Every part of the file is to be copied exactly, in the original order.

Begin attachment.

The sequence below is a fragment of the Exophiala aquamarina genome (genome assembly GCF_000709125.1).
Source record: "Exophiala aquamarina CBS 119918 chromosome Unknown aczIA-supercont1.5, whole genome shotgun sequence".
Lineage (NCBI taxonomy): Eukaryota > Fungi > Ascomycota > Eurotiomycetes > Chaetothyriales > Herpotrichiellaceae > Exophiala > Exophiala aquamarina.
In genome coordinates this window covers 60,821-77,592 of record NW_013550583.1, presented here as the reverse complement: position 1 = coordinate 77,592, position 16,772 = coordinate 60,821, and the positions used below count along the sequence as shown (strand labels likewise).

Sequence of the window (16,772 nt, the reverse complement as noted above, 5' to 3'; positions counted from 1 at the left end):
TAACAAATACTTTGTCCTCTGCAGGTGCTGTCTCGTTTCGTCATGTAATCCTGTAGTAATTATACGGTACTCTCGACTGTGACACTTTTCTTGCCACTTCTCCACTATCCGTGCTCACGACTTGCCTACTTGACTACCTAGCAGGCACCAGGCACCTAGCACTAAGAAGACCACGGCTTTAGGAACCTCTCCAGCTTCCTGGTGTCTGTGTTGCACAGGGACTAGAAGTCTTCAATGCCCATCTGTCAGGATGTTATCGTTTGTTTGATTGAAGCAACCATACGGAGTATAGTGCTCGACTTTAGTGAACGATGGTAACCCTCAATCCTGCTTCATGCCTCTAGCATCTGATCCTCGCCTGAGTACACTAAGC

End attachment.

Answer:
The sequence below is a fragment of the Exophiala aquamarina genome (genome assembly GCF_000709125.1).
Source record: "Exophiala aquamarina CBS 119918 chromosome Unknown aczIA-supercont1.5, whole genome shotgun sequence".
Lineage (NCBI taxonomy): Eukaryota > Fungi > Ascomycota > Eurotiomycetes > Chaetothyriales > Herpotrichiellaceae > Exophiala > Exophiala aquamarina.
In genome coordinates this window covers 60,821-77,592 of record NW_013550583.1, presented here as the reverse complement: position 1 = coordinate 77,592, position 16,772 = coordinate 60,821, and the positions used below count along the sequence as shown (strand labels likewise).

Sequence of the window (16,772 nt, the reverse complement as noted above, 5' to 3'; positions counted from 1 at the left end):
TAACAAATACTTTGTCCTCTGCAGGTGCTGTCTCGTTTCGTCATGTAATCCTGTAGTAATTATACGGTACTCTCGACTGTGACACTTTTCTTGCCACTTCTCCACTATCCGTGCTCACGACTTGCCTACTTGACTACCTAGCAGGCACCAGGCACCTAGCACTAAGAAGACCACGGCTTTAGGAACCTCTCCAGCTTCCTGGTGTCTGTGTTGCACAGGGACTAGAAGTCTTCAATGCCCATCTGTCAGGATGTTATCGTTTGTTTGATTGAAGCAACCATACGGAGTATAGTGCTCGACTTTAGTGAACGATGGTAACCCTCAATCCTGCTTCATGCCTCTAGCATCTGATCCTCGCCTGAGTACACTAAGC